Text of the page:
What stains your teeth? Leaning what causes tooth staining is the first step toward a nice white smile. In this article learn which food, beverages and substances cause tooth discoloration.
Smoking is by far the biggest cause of dark brown or black tooth stain. Stain from smoking is visible between the teeth and near the gum line.
Beverages are a close second to tobacco in their staining potential. Dark red or brown drinks are the worst. Acid beverages are more staining than non acidic.
Red wine is probably the most staining beverage followed by coffee and tea.
You can still enjoy these drinks, just keep your teeth extra clean. Brushing and flossing before you consume them is more helpful than brushing after. Brushing is not recommended soon after an acidic beverage. But swishing with water is a great idea.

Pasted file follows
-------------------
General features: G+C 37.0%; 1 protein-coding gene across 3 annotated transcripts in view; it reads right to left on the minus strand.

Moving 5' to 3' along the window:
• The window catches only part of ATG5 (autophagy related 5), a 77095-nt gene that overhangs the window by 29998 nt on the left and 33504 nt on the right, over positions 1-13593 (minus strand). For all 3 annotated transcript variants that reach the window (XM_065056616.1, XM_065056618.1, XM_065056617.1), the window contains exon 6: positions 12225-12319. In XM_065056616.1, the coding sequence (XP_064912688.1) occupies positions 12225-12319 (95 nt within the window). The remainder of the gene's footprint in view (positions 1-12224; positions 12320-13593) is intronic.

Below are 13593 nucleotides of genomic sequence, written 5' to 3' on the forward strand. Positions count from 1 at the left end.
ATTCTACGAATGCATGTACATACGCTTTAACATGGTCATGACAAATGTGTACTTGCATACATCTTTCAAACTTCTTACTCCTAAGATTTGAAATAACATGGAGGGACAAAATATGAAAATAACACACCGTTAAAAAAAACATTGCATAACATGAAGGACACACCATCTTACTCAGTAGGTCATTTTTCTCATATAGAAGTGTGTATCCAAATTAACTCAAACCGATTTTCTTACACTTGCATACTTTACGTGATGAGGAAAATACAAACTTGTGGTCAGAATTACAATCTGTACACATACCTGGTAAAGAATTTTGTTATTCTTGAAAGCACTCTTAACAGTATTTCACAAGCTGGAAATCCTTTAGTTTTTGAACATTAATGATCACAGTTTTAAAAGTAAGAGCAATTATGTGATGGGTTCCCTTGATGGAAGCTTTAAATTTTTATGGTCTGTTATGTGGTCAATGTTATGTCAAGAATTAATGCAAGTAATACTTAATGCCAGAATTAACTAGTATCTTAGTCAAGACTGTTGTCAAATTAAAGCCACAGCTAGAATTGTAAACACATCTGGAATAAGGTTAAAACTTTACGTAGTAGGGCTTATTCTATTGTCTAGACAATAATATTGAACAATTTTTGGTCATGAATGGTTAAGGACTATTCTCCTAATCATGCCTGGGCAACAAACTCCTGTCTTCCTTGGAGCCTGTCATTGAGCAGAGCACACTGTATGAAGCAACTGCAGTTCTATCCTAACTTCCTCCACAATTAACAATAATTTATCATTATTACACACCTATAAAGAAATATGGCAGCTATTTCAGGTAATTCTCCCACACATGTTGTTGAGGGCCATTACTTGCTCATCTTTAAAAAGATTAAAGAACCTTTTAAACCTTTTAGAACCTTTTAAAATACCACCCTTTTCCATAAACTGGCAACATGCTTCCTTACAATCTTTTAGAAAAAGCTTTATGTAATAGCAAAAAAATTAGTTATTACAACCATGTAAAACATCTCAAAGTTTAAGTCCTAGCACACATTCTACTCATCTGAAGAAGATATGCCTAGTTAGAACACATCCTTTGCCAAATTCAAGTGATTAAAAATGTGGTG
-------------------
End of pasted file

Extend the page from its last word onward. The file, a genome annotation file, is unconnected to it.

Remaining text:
Red sauces and very dark foods such as blueberries can stain your teeth. But any food in moderation should not be a problem if you are a decent brusher and flosser.
The stains mentioned above are all extrinsic. There are also intrinsic tooth stains. Intrinsic stains occur from the inside out and are much more difficult to get rid of.
Intrinsic stains are caused by medicines, too much fluoride or an illness or fever when the tooth was forming.
Tetracycline intrinsic stain causes a blue-gray somewhat translucent appearance.
Fluorosis is another type of intrinsic stain. It causes an uneven color that is either white and blotchy or yellow-brown. Fluorosis occurs when too much fluoride is present in drinking water. Optimally fluoridated water does not cause fluorosis neither do fluoride products when used as directed.